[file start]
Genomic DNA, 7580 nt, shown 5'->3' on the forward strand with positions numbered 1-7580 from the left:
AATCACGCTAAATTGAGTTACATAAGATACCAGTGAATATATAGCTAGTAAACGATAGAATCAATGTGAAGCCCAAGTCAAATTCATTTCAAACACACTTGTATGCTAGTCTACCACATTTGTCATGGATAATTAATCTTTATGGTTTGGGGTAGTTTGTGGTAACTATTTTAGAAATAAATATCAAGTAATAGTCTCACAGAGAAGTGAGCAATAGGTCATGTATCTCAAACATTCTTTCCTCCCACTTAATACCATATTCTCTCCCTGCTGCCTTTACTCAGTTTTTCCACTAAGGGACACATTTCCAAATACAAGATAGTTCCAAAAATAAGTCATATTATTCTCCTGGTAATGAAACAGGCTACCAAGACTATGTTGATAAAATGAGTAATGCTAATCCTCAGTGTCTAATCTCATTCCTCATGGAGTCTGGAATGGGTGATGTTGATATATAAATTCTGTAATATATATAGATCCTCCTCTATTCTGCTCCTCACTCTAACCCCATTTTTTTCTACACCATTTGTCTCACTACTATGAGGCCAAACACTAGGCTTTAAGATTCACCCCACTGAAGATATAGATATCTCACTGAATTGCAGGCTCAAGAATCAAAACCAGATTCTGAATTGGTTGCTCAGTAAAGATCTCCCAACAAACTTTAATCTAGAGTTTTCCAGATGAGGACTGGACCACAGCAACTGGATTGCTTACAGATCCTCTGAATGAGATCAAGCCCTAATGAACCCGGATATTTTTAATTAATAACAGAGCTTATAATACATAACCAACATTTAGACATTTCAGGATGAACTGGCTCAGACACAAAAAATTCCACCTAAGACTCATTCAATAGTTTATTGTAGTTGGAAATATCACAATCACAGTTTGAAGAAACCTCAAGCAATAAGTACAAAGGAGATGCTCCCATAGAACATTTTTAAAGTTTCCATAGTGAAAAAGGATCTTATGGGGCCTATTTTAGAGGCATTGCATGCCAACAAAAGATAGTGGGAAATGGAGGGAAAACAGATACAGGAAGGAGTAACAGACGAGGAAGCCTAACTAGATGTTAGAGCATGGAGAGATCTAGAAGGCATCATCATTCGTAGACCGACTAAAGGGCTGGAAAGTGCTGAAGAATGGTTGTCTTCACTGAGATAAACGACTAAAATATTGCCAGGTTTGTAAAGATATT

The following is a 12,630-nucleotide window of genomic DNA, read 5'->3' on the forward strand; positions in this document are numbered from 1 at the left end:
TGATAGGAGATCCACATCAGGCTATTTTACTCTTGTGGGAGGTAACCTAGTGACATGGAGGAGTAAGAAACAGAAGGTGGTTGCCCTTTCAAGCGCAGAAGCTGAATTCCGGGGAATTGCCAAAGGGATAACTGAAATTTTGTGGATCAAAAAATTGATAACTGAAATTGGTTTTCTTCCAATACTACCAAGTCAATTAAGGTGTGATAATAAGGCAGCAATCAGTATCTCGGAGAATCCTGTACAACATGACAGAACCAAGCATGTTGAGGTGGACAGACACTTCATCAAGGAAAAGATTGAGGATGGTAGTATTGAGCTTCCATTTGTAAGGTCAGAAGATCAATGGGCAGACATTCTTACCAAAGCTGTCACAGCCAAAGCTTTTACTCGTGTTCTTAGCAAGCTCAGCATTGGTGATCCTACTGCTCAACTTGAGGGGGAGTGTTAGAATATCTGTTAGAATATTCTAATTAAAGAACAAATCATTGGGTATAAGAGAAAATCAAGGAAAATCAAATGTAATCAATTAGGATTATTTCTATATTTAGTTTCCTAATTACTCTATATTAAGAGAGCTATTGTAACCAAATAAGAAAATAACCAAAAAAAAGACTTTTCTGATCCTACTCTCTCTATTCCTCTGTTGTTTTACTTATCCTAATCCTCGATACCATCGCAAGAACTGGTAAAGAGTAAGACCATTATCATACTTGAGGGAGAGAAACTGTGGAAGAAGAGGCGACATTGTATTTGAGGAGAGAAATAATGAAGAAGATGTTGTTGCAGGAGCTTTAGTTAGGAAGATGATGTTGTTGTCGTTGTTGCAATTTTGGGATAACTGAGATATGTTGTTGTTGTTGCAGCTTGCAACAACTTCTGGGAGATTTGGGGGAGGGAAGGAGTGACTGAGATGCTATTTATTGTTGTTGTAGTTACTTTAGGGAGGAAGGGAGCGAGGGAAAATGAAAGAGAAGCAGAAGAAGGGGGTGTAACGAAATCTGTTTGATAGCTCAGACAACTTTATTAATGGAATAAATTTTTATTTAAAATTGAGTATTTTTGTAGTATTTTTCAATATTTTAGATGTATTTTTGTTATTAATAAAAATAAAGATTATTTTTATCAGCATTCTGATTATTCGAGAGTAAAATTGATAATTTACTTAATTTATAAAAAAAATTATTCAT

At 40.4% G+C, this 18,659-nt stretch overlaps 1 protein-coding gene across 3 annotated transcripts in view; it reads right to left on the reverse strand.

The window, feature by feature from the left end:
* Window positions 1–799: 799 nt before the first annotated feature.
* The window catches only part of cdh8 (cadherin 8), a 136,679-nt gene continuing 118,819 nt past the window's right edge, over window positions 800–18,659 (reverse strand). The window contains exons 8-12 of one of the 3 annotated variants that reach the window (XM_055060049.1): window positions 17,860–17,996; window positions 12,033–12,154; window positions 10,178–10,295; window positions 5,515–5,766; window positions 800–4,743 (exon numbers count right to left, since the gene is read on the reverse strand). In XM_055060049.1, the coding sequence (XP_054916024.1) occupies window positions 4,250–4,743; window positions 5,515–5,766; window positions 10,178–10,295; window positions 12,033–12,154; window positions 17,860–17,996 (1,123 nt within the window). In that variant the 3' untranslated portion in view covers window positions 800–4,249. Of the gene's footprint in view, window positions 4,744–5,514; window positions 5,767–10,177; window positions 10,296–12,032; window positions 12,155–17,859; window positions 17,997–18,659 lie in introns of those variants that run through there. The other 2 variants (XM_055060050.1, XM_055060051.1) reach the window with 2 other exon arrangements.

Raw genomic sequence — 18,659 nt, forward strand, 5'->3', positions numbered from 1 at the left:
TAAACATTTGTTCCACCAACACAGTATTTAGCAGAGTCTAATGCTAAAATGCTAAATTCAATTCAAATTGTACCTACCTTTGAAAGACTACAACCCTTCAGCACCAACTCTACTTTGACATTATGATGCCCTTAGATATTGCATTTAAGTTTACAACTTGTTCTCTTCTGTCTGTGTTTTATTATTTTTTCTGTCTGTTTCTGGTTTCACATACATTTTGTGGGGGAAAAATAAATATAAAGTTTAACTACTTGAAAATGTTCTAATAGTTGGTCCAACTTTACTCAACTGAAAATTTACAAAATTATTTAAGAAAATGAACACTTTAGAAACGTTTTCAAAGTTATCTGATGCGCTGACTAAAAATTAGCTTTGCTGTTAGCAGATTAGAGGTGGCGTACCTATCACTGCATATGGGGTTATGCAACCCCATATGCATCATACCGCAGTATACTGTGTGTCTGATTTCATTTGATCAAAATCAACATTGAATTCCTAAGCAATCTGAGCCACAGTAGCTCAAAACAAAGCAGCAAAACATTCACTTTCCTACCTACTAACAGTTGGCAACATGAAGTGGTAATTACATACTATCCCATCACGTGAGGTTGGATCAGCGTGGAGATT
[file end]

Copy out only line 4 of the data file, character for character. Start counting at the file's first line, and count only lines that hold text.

TGATAGGAGATCCACATCAGGCTATTTTACTCTTGTGGGAGGTAACCTAGTGACATGGAGGAGTAAGAAACAGAAGGTGGTTGCCCTTTCAAGCGCAGAAGCTGAATTCCGGGGAATTGCCAAAGGGATAACTGAAATTTTGTGGATCAAAAAATTGATAACTGAAATTGGTTTTCTTCCAATACTACCAAGTCAATTAAGGTGTGATAATAAGGCAGCAATCAGTATCTCGGAGAATCCTGTACAACATGACAGAACCAAGCATGTTGAGGTGGACAGACACTTCATCAAGGAAAAGATTGAGGATGGTAGTATTGAGCTTCCATTTGTAAGGTCAGAAGATCAATGGGCAGACATTCTTACCAAAGCTGTCACAGCCAAAGCTTTTACTCGTGTTCTTAGCAAGCTCAGCATTGGTGATCCTACTGCTCAACTTGAGGGGGAGTGTTAGAATATCTGTTAGAATATTCTAATTAAAGAACAAATCATTGGGTATAAGAGAAAATCAAGGAAAATCAAATGTAATCAATTAGGATTATTTCTATATTTAGTTTCCTAATTACTCTATATTAAGAGAGCTATTGTAACCAAATAAGAAAATAACCAAAAAAAAGACTTTTCTGATCCTACTCTCTCTATTCCTCTGTTGTTTTACTTATCCTAATCCTCGATACCATCGCAAGAACTGGTAAAGAGTAAGACCATTATCATACTTGAGGGAGAGAAACTGTGGAAGAAGAGGCGACATTGTATTTGAGGAGAGAAATAATGAAGAAGATGTTGTTGCAGGAGCTTTAGTTAGGAAGATGATGTTGTTGTCGTTGTTGCAATTTTGGGATAACTGAGATATGTTGTTGTTGTTGCAGCTTGCAACAACTTCTGGGAGATTTGGGGGAGGGAAGGAGTGACTGAGATGCTATTTATTGTTGTTGTAGTTACTTTAGGGAGGAAGGGAGCGAGGGAAAATGAAAGAGAAGCAGAAGAAGGGGGTGTAACGAAATCTGTTTGATAGCTCAGACAACTTTATTAATGGAATAAATTTTTATTTAAAATTGAGTATTTTTGTAGTATTTTTCAATATTTTAGATGTATTTTTGTTATTAATAAAAATAAAGATTATTTTTATCAGCATTCTGATTATTCGAGAGTAAAATTGATAATTTACTTAATTTATAAAAAAAATTATTCAT